Social media cos can’t avoid liability for damage caused through it: HC

The Madras High Court has held that social media companies cannot escape liability for the damage done through their platforms, especially with regard to fake news and hate speeches, although done by users. Photo: Pixabay

In a significant observation, the Madras High Court has held that social media companies cannot escape liability for the damage done through their platforms, especially with regard to fake news and hate speeches, although done by users.

“Fake news, misinformation and hate speeches can reach hundreds of people and consequently have a psychological impact on them leading to even unrest,” the court said, noting that social media companies need to be held accountable for such misuse.

“Law and order would be disrupted. The platforms cannot avoid liability for the damage that has been caused through its use,” it observed.

A division bench of Justices M Sathyanarayanan and N Seshasayee made the observations on a petition by Antony Clement Rubin on Friday.

India has seen a number of cases of crimes and violence, including lynching and communal disturbances, happening due to rumours spread through social media or messaging platforms, leading to demands for stringent laws for dealing with the menace.

Also read: Facebook-Aadhaar linking: SC to hear plea for transfer of cases

When the matter came up for hearing, Rubin requested the court to allow him to alter his original prayer to link social media accounts with Aadhaar or any government verified ID, to check cybercrimes.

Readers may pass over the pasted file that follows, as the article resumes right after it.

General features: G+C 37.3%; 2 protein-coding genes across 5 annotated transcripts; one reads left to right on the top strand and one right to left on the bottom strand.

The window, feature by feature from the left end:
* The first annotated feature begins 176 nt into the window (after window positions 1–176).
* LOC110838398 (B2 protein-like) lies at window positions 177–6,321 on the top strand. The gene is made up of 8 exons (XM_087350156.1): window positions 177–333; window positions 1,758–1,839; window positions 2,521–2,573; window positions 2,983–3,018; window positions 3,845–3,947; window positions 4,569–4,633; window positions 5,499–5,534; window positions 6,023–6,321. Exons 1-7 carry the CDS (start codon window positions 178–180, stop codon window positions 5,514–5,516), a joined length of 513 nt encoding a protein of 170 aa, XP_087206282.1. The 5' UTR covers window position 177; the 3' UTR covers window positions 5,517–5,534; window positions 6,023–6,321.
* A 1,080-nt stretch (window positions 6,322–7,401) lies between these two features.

However, the plea was not entertained by the court.

Senior counsel NL Rajah, representing WhatsApp, contended that linking any identities with social media accounts would be against the right to privacy.

“Identities can be misused. If a person can get fake phone numbers, Aadhaar numbers and IDs, then innocent people can get framed. So how can we trace?” he asked.

Social media companies were trying to bring self-regulation on a global scale and in India, deliberations were already on with the Centre, he pointed out.

Asserting that the fundamental right to privacy was not absolute in India, the court said the “privacy doctrine cannot outweigh the greater impact on peace of the society.” Freedom of speech comes with responsibility, it said.

Earlier, counsels appearing for social media companies wanted the court to postpone the hearing as the Supreme Court is already seized of their plea seeking transfer of such petitions pending in different high courts to the apex court.

However, additional government pleader E Manoharan submitted that the transfer petition was moved in the top court on erroneous basis that Aadhaar linking of social media accounts was being contemplated despite the high court making it clear that such prayers were not being entertained.

Recording the submissions, the bench adjourned the matter to October 1.

(With agencies inputs)